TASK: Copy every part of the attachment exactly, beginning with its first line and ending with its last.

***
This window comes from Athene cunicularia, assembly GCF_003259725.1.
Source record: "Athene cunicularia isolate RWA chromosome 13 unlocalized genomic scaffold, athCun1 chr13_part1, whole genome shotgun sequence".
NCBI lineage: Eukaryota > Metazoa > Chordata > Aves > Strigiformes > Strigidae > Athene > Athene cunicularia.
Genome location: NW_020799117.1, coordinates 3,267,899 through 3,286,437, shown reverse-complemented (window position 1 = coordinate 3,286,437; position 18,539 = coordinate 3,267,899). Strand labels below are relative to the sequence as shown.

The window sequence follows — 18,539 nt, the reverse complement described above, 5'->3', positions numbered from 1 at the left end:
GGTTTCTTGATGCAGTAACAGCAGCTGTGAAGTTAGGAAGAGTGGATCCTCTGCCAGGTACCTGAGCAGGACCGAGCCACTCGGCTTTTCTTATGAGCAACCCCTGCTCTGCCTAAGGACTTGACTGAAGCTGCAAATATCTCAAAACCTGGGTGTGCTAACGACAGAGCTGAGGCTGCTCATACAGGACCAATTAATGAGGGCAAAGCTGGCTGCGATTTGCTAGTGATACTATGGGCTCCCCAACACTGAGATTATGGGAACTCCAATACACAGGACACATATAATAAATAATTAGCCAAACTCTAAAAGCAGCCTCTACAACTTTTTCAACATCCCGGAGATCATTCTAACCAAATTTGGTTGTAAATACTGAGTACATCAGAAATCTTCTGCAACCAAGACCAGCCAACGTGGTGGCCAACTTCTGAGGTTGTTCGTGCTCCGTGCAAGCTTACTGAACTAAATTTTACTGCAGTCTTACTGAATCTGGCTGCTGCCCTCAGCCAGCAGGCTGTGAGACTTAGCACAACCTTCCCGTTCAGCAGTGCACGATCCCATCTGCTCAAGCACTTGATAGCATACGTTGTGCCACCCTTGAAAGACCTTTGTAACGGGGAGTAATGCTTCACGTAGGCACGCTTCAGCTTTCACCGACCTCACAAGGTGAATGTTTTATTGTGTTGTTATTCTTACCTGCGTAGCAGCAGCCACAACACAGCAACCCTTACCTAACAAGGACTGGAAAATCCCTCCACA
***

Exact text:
This window comes from Athene cunicularia, assembly GCF_003259725.1.
Source record: "Athene cunicularia isolate RWA chromosome 13 unlocalized genomic scaffold, athCun1 chr13_part1, whole genome shotgun sequence".
NCBI lineage: Eukaryota > Metazoa > Chordata > Aves > Strigiformes > Strigidae > Athene > Athene cunicularia.
Genome location: NW_020799117.1, coordinates 3,267,899 through 3,286,437, shown reverse-complemented (window position 1 = coordinate 3,286,437; position 18,539 = coordinate 3,267,899). Strand labels below are relative to the sequence as shown.

The window sequence follows — 18,539 nt, the reverse complement described above, 5'->3', positions numbered from 1 at the left end:
GGTTTCTTGATGCAGTAACAGCAGCTGTGAAGTTAGGAAGAGTGGATCCTCTGCCAGGTACCTGAGCAGGACCGAGCCACTCGGCTTTTCTTATGAGCAACCCCTGCTCTGCCTAAGGACTTGACTGAAGCTGCAAATATCTCAAAACCTGGGTGTGCTAACGACAGAGCTGAGGCTGCTCATACAGGACCAATTAATGAGGGCAAAGCTGGCTGCGATTTGCTAGTGATACTATGGGCTCCCCAACACTGAGATTATGGGAACTCCAATACACAGGACACATATAATAAATAATTAGCCAAACTCTAAAAGCAGCCTCTACAACTTTTTCAACATCCCGGAGATCATTCTAACCAAATTTGGTTGTAAATACTGAGTACATCAGAAATCTTCTGCAACCAAGACCAGCCAACGTGGTGGCCAACTTCTGAGGTTGTTCGTGCTCCGTGCAAGCTTACTGAACTAAATTTTACTGCAGTCTTACTGAATCTGGCTGCTGCCCTCAGCCAGCAGGCTGTGAGACTTAGCACAACCTTCCCGTTCAGCAGTGCACGATCCCATCTGCTCAAGCACTTGATAGCATACGTTGTGCCACCCTTGAAAGACCTTTGTAACGGGGAGTAATGCTTCACGTAGGCACGCTTCAGCTTTCACCGACCTCACAAGGTGAATGTTTTATTGTGTTGTTATTCTTACCTGCGTAGCAGCAGCCACAACACAGCAACCCTTACCTAACAAGGACTGGAAAATCCCTCCACA